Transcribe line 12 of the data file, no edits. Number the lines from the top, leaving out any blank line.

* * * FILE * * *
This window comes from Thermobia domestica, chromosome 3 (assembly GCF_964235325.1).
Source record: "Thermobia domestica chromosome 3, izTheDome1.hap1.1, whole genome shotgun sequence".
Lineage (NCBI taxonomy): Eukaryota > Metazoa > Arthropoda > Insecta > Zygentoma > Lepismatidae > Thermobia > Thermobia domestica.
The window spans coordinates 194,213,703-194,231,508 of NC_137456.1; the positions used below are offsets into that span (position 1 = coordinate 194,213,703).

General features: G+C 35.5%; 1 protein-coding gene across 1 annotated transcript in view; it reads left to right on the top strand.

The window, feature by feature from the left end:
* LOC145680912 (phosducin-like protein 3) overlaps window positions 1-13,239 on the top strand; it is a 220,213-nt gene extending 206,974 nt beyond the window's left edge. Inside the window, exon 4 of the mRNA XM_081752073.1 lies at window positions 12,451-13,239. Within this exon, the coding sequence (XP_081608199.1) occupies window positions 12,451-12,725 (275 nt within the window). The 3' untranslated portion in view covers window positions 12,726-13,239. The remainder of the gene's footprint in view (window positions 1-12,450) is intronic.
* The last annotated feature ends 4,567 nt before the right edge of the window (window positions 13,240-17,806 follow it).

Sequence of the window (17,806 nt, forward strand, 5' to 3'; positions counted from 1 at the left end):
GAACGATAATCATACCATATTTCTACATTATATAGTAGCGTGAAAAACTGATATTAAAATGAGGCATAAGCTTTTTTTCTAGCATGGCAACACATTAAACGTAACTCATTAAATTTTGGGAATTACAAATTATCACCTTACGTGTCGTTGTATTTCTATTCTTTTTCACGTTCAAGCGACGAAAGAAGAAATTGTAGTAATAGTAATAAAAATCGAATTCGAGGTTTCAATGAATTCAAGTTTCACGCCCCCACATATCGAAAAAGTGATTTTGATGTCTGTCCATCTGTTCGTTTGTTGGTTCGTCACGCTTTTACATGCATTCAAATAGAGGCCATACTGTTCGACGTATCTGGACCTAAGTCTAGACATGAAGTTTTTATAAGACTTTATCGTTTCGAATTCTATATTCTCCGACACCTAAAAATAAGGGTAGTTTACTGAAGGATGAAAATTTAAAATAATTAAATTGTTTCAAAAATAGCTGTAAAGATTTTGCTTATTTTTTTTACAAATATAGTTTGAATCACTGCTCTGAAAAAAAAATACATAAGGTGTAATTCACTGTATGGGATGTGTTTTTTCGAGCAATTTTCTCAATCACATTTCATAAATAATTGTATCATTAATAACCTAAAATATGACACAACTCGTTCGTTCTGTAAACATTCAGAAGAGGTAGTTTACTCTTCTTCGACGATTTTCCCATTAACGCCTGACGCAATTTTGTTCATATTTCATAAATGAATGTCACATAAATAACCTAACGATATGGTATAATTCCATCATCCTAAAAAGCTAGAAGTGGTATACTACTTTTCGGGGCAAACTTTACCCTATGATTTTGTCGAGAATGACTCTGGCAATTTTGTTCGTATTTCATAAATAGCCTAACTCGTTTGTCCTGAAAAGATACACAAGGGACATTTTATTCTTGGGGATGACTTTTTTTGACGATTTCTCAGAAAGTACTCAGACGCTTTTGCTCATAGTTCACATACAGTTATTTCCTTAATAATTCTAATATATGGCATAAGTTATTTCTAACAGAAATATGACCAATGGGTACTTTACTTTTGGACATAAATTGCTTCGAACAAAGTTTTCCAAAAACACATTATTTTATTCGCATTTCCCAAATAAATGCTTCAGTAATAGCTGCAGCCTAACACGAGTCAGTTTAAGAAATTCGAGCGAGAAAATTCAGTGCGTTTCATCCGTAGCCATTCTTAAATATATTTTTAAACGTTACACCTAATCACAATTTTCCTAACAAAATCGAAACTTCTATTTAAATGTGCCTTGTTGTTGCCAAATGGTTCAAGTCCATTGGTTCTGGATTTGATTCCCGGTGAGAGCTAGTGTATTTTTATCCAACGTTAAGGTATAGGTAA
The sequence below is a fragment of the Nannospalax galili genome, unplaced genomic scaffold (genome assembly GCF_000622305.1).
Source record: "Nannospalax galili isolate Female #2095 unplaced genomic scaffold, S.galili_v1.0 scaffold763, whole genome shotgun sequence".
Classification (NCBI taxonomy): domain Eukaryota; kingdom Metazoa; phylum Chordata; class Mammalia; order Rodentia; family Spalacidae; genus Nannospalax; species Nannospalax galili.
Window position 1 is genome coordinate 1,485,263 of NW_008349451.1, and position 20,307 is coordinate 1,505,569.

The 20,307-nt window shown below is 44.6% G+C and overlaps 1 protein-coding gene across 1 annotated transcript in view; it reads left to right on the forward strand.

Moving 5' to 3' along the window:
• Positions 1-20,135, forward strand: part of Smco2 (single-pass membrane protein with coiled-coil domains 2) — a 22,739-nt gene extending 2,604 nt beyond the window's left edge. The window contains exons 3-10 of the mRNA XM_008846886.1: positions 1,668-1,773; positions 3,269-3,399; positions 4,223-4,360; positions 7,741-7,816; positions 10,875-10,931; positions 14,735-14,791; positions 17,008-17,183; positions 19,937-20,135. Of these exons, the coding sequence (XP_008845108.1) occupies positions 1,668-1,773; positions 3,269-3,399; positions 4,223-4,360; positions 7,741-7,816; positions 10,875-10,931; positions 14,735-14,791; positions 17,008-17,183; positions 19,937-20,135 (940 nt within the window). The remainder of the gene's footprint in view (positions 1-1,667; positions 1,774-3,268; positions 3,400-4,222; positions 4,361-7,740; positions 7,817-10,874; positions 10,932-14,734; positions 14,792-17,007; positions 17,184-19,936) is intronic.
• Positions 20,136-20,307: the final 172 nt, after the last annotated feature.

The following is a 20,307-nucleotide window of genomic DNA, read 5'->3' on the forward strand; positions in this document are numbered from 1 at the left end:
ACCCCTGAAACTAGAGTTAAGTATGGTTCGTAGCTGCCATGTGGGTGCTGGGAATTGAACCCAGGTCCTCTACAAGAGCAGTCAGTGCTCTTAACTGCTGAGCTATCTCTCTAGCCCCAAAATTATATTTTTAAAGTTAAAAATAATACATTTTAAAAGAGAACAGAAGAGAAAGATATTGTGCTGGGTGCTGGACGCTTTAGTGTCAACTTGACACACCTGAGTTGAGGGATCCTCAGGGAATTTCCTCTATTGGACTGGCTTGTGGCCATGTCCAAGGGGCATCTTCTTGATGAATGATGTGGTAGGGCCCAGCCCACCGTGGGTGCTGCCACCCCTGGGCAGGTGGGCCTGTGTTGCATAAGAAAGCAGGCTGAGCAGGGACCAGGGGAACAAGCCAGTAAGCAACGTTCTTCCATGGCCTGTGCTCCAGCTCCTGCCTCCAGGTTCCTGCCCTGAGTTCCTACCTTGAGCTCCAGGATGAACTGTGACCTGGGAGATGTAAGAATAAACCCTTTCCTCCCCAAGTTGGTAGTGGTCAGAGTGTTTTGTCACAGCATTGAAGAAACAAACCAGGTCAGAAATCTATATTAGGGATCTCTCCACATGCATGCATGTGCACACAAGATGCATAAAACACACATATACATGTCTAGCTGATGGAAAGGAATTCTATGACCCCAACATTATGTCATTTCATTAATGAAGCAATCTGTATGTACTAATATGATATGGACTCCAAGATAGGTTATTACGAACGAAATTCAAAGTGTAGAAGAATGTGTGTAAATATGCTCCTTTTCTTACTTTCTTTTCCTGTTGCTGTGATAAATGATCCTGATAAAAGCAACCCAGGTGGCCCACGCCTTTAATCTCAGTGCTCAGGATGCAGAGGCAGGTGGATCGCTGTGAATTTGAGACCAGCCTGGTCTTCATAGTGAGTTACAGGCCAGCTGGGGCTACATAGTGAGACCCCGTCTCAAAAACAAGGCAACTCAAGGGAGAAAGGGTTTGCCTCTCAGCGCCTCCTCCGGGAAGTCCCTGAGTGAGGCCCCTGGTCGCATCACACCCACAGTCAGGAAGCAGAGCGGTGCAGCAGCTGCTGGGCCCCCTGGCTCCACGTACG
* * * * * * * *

Source record: "Nannospalax galili isolate Female #2095 unplaced genomic scaffold, S.galili_v1.0 scaffold763, whole genome shotgun sequence".